If you have heard about Haiti recently, I am quite certain that it has not been good. Fortunately, this is not the entire story. Nonetheless, security concerns are something that we are taking seriously. We treat gangsters, opponents of gangsters and victims without discrimination or questions. Many days we have multiple gunshot victims in our emergency room. Machine gun fire is heard in the background day and night, but usually not quite close enough to be truly frightening. Our house is on the compound of the hospital, which provides us with some level of security. We don’t move about unless absolutely necessary. Hundreds of people are kidnapped every month in our city and more civilians are being killed than in the Ukraine. More than 30 doctors have been kidnapped in Port au Prince in the last year including two doctors from our hospital. These situations are extremely stressful. Friends and family at times have pleaded with us to leave. But we know from many stories in the Bible that the Christian life may involve danger and duties that are difficult to perform. Every day we must listen and watch for God’s clear guidance as it is often not synonymous with our own desires and judgment.
Many hospitals in Port au Prince are barely surviving and the role of our hospital is more important than ever. Patients in our surrounding area are no longer able to go safely to other hospitals downtown because of the civil unrest. Even the Doctors Without Borders hospital near us was closed down several months ago after several security breaches which involved unauthorized gangsters coming in to finish off opponents. This has led to HAH become a regional trauma center and referral hospital.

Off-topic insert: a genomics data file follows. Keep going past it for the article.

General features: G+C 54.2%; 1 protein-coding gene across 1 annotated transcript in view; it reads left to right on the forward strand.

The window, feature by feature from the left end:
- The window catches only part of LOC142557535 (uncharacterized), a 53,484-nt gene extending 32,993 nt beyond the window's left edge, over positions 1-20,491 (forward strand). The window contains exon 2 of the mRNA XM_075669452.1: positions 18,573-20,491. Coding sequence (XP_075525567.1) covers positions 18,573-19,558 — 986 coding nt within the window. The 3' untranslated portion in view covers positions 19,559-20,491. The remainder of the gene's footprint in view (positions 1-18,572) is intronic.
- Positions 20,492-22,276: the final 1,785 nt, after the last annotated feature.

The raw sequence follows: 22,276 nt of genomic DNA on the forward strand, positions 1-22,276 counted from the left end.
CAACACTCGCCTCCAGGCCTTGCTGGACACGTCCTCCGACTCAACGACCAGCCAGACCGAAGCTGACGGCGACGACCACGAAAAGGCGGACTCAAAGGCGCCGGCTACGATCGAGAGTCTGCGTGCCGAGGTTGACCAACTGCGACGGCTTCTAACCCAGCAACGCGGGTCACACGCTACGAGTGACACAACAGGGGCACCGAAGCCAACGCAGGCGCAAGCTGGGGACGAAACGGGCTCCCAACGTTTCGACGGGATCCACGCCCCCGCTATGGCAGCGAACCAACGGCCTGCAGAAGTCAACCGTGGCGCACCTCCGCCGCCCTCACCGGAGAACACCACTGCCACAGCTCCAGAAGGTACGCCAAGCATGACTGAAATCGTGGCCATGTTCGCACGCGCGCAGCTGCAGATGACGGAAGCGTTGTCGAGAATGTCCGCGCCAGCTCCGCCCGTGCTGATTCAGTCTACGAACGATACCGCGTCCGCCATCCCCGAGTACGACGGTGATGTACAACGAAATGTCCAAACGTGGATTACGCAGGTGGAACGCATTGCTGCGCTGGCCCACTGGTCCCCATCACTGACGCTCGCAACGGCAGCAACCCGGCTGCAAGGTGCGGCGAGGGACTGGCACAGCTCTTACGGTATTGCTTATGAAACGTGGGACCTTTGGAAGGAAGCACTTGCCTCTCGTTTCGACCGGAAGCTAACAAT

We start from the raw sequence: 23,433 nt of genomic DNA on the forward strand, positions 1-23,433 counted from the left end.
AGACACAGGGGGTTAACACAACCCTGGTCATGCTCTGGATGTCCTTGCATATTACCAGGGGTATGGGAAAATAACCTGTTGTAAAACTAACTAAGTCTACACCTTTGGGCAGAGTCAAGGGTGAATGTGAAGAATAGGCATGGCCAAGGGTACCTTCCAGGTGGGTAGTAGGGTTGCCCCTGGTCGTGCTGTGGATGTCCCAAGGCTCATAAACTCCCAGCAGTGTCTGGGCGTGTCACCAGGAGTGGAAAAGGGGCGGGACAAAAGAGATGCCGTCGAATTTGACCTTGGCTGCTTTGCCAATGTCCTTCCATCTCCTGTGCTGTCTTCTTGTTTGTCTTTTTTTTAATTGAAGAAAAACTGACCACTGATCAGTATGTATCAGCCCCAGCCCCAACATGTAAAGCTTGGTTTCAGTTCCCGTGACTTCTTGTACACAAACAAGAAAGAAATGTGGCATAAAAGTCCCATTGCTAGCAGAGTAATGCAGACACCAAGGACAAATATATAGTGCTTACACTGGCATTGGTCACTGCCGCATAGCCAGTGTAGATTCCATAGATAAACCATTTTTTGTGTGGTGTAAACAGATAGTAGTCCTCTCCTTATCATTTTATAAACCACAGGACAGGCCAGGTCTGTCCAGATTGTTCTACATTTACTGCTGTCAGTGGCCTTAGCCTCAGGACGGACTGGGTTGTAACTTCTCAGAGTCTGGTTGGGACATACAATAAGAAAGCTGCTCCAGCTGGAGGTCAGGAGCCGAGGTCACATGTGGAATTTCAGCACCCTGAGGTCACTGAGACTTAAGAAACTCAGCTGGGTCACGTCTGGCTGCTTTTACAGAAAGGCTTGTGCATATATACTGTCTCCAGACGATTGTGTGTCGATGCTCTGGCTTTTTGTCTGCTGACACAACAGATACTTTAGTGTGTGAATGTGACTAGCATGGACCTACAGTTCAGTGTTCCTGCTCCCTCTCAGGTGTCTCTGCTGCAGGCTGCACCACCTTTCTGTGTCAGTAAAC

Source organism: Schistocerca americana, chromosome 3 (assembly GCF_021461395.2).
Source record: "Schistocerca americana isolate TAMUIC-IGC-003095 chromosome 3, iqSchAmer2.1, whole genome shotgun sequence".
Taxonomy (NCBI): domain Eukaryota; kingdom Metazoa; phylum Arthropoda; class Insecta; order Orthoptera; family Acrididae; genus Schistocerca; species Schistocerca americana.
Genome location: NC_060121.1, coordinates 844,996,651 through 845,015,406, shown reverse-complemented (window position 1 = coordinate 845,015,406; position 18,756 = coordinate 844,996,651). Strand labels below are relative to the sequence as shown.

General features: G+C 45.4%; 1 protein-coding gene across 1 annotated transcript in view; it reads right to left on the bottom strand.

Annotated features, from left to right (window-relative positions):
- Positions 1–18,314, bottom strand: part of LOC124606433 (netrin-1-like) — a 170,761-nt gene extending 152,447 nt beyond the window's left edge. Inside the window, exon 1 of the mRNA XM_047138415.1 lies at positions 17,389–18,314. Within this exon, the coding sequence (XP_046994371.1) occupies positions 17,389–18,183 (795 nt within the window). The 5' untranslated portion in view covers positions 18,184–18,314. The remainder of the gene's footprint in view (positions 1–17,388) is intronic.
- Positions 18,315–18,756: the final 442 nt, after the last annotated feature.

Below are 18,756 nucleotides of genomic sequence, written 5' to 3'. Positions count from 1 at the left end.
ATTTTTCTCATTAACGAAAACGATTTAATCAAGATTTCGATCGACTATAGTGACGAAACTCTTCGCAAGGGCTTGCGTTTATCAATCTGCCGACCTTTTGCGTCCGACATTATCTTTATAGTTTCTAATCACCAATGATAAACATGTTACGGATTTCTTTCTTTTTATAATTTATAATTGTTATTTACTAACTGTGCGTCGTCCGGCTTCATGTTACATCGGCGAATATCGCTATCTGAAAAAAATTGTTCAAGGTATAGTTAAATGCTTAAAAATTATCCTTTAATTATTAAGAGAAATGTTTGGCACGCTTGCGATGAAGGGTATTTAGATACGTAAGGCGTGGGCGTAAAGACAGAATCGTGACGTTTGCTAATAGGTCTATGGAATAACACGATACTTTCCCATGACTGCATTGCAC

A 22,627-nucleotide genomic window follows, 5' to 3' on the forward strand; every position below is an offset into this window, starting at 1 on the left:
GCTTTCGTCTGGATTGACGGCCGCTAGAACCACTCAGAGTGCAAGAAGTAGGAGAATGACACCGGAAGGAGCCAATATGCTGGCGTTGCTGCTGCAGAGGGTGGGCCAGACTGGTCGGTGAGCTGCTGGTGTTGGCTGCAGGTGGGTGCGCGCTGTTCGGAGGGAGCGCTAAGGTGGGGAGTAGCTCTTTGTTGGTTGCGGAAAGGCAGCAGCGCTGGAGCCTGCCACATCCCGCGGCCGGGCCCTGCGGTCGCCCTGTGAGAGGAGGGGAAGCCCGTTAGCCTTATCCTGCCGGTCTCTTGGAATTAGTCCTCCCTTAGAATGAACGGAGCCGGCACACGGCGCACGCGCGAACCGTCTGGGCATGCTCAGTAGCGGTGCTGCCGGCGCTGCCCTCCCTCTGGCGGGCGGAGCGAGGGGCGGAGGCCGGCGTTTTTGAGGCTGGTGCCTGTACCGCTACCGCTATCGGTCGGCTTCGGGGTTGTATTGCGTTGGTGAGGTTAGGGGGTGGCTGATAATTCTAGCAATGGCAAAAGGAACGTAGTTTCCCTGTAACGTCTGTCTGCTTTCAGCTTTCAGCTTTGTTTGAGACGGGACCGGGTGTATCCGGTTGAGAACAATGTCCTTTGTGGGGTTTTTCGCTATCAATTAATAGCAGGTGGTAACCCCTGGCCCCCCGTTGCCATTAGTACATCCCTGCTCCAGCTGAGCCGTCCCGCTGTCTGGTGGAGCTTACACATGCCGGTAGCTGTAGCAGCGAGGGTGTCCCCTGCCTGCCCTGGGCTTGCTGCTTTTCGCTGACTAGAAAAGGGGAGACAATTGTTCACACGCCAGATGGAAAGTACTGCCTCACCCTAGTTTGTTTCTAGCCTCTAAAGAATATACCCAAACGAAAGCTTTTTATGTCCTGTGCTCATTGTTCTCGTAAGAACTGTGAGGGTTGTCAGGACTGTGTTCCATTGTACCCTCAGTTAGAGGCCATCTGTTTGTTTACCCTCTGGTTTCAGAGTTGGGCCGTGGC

Vision and the future
Our ultimate goal is for the hospital to flourish in a way that will bring glory to God in greater and greater quantity. We are in the midst of recreating administrative infrastructure as well as restoring the physical plant. This is part of a master plan that first involves renovation of the entire existing facility. Most of this has already been accomplished. This year we hope to finish that phase with renovation of our patient rooms and pediatric ward. The plan eventually involves adding some inpatient and outpatient space as well as some staff housing. Modernization with our new digital x-ray system and a large oxygen generator have improved efficiency and allowed us to more effectively implement our mission. This year we hope to continue that process with the addition of a solar system that will dramatically decrease fuel expense and protect the environment.
The ultimate goal is to have a hospital that is sustainable, but not necessarily self-sustainable. International collaboration and resources are essential for allowing us to provide high quality care to those who need it most. As a worldwide church that has a health care ministry, we need to support our mission hospitals much more intentionally. And personally, our role will continue in Haiti for the indefinite future.
For those wishing to serve
This life is not easy but the rewards are plentiful. Eternal rewards aside, the joy and excitement here and now go way beyond the burdens and frustrations. We are so blessed to be on the front lines witnessing amazing things, working with wonderful people and thinking about life in a different way. I would encourage all who want to be involved to seek out the unique gifts and resources that God has given you and ask how you may contribute. I am certain that he has a calling for each and every one of his children.